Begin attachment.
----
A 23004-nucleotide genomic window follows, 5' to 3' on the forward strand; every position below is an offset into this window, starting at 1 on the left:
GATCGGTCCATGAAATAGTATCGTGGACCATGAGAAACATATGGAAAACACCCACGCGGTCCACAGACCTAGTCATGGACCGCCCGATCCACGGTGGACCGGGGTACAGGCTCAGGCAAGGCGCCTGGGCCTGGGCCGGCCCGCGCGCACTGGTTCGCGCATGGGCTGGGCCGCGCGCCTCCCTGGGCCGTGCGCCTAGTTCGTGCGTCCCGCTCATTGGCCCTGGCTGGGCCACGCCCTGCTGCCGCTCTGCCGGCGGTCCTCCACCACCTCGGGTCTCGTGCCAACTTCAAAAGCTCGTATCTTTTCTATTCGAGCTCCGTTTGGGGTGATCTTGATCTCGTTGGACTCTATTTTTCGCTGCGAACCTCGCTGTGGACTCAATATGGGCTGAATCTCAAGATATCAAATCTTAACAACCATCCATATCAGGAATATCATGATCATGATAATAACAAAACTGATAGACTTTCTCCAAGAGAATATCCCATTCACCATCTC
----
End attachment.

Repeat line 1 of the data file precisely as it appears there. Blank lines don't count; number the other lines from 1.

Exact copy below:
A 23004-nucleotide genomic window follows, 5' to 3' on the forward strand; every position below is an offset into this window, starting at 1 on the left: